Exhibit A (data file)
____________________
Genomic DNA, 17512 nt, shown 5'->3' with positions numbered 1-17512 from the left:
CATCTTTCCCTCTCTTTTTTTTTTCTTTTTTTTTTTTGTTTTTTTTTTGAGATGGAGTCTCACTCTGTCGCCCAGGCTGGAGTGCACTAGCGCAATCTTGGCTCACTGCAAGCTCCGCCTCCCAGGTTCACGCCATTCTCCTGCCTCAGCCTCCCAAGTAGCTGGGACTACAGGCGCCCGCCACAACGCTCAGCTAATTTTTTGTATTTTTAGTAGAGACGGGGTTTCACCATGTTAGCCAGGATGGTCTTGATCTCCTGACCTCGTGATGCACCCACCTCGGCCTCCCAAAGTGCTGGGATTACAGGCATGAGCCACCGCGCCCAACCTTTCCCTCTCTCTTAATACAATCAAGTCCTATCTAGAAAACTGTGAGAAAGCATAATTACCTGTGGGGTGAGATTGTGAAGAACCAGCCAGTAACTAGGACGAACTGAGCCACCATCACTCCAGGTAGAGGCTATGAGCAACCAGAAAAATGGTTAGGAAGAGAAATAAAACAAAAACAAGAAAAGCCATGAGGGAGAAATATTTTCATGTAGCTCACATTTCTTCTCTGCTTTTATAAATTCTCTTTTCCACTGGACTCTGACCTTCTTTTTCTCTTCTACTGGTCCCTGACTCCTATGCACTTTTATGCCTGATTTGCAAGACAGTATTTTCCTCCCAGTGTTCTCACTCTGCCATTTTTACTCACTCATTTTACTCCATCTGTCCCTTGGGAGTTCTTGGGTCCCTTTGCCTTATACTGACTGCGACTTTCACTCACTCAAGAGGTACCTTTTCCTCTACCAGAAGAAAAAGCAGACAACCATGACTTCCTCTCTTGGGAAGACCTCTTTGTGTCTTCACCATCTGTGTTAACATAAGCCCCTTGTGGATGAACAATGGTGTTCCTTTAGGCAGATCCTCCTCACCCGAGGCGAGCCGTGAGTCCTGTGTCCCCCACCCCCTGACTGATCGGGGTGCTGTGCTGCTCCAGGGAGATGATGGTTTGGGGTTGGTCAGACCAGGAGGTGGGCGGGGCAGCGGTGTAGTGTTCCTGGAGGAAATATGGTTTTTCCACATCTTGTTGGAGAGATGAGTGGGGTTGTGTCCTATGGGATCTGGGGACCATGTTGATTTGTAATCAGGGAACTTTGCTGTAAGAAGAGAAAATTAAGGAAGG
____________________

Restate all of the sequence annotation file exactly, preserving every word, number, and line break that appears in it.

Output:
Genomic DNA, 17512 nt, shown 5'->3' with positions numbered 1-17512 from the left:
CATCTTTCCCTCTCTTTTTTTTTTCTTTTTTTTTTTTGTTTTTTTTTTGAGATGGAGTCTCACTCTGTCGCCCAGGCTGGAGTGCACTAGCGCAATCTTGGCTCACTGCAAGCTCCGCCTCCCAGGTTCACGCCATTCTCCTGCCTCAGCCTCCCAAGTAGCTGGGACTACAGGCGCCCGCCACAACGCTCAGCTAATTTTTTGTATTTTTAGTAGAGACGGGGTTTCACCATGTTAGCCAGGATGGTCTTGATCTCCTGACCTCGTGATGCACCCACCTCGGCCTCCCAAAGTGCTGGGATTACAGGCATGAGCCACCGCGCCCAACCTTTCCCTCTCTCTTAATACAATCAAGTCCTATCTAGAAAACTGTGAGAAAGCATAATTACCTGTGGGGTGAGATTGTGAAGAACCAGCCAGTAACTAGGACGAACTGAGCCACCATCACTCCAGGTAGAGGCTATGAGCAACCAGAAAAATGGTTAGGAAGAGAAATAAAACAAAAACAAGAAAAGCCATGAGGGAGAAATATTTTCATGTAGCTCACATTTCTTCTCTGCTTTTATAAATTCTCTTTTCCACTGGACTCTGACCTTCTTTTTCTCTTCTACTGGTCCCTGACTCCTATGCACTTTTATGCCTGATTTGCAAGACAGTATTTTCCTCCCAGTGTTCTCACTCTGCCATTTTTACTCACTCATTTTACTCCATCTGTCCCTTGGGAGTTCTTGGGTCCCTTTGCCTTATACTGACTGCGACTTTCACTCACTCAAGAGGTACCTTTTCCTCTACCAGAAGAAAAAGCAGACAACCATGACTTCCTCTCTTGGGAAGACCTCTTTGTGTCTTCACCATCTGTGTTAACATAAGCCCCTTGTGGATGAACAATGGTGTTCCTTTAGGCAGATCCTCCTCACCCGAGGCGAGCCGTGAGTCCTGTGTCCCCCACCCCCTGACTGATCGGGGTGCTGTGCTGCTCCAGGGAGATGATGGTTTGGGGTTGGTCAGACCAGGAGGTGGGCGGGGCAGCGGTGTAGTGTTCCTGGAGGAAATATGGTTTTTCCACATCTTGTTGGAGAGATGAGTGGGGTTGTGTCCTATGGGATCTGGGGACCATGTTGATTTGTAATCAGGGAACTTTGCTGTAAGAAGAGAAAATTAAGGAAGG